The Overseas Operations Bill had its first reading in Parliament on 18 March 2020. Although it hasn’t received much media coverage because of the Coronavirus pandemic, the possible introduction of new legislation could affect military personnel who have worked and continue to work overseas.
If the Overseas Operations Bill is passed, it will mean that there will be:
- A time limit of 5 years to prosecute armed forces personnel for crimes relating to human rights abuse that happened whilst serving in conflicts abroad
- An absolute maximum of 6 years to make civil claims for personal injury or death caused in overseas military operations
Let’s take a look at what this could mean for British armed forces personnel.
Time Limit on Prosecution
The UK Government suggest that 5 years is enough time for evidence to emerge relating to human rights abuse. Human Rights Lawyers will no doubt challenge this as evidence of war crimes can emerge many years after the crime is committed.
And every case is different, so there is concern that this blanket immunity won’t work for all cases. But this section of the Bill could arguably provide protection for British armed forces personnel in overseas operations who aren’t guilty of committing such crimes.
Only 6 Years to Make a Claim
An absolute 6 year time limit on making a claim could significantly impact many armed forces personnel looking to make a Military Accident or Injury Claim where the events that led to the claim happened overseas.
Many of these accidents will often have happened in Afghanistan and Iraq, where most active operations ended over 6 years ago. Having less time to claim could mean that veterans who were involved in these operations won’t get the compensation they deserve. And in general, the legal rights of service personnel who work overseas will be negatively affected.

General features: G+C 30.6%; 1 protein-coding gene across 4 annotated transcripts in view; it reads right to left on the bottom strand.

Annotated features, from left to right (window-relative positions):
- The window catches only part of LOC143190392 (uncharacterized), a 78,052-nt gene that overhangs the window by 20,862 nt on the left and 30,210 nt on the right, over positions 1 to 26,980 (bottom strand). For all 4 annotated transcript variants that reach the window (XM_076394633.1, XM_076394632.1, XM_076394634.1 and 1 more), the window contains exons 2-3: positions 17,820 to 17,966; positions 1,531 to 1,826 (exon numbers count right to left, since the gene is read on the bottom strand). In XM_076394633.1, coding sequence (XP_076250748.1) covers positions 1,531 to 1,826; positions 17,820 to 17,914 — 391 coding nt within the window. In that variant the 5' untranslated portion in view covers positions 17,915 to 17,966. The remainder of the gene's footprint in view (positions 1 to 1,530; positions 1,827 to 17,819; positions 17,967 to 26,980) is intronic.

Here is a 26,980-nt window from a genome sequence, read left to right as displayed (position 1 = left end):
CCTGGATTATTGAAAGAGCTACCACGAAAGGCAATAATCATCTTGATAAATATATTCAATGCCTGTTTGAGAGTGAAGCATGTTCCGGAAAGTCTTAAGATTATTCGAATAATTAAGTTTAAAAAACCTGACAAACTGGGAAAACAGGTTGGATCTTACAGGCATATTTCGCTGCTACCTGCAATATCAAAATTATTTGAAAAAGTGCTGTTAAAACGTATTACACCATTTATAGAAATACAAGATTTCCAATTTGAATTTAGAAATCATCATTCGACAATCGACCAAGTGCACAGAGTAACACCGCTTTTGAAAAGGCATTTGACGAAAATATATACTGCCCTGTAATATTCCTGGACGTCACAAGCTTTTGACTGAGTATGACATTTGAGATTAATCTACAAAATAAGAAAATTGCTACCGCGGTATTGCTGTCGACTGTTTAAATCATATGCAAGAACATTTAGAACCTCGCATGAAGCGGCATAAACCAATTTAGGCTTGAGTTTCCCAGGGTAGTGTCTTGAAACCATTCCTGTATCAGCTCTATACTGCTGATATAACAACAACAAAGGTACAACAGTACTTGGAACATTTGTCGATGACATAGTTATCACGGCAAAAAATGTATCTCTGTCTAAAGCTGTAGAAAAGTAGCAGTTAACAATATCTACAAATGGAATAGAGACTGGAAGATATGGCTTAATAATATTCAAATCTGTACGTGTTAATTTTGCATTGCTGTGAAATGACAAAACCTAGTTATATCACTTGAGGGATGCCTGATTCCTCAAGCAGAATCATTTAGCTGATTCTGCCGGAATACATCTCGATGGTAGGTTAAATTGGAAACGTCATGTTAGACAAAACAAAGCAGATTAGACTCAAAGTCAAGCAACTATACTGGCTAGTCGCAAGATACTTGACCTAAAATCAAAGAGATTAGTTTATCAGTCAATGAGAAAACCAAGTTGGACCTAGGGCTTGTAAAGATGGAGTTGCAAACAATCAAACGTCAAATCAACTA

You might still be able to make a civil military claim under existing limitation law, if you only found out that you could make a claim within 6 years from the incident happening. For example, if you’ve just recently gained knowledge of the mischief which was the basis of the claim, such as the failure to treat a PTSD injury.
Arguments around the issue of limitation in claims are very legally complex.
There has been some questioning in Parliament around the risk of armed forces personnel being denied access to justice if they miss the 6 year deadline.
The Minister for Defence and Veterans Johnny Mercer responded by saying that the deadline “starts when the condition is diagnosed or when it is first reported”. So this would suggest that for now there will still be some leeway for victims of military injuries when the Bill is passed.
From experience of dealing with military claims, I expect that the Ministry of Defence (MoD) Lawyers could use this new Bill to support arguments that personal injury claims are out of time.
John Healy MP commented that the Overseas Operations Bill will “do more to protect the MOD than it does to protect British soldiers” and “may well breach our armed forces covenant”.
He went on to say that, “it certainly will deny those who serve our Country overseas the same employer liability rights as everyone else enjoys at home”.
For now the time limit on making a civil Military Accident Claim is within 3 years of either the date of the accident happening or the date that you became aware of your condition. There is some flexibility around this, for example when making a Military PTSD Claim, so you should get legal advice on whether you can make a claim.
And while I’m hopeful that Mr Healey’s concerns don’t come to light if the Bill is passed in 2021, our entire Military Claims team will continue to work hard to settle claims for our clients now and any clients we take on in the future.
My best advice to any military personnel with an injury that they believe could’ve been prevented or wasn’t their fault, is to contact a specialist Military Personal Injury Solicitor and get expert legal advice about making a claim as soon as possible.
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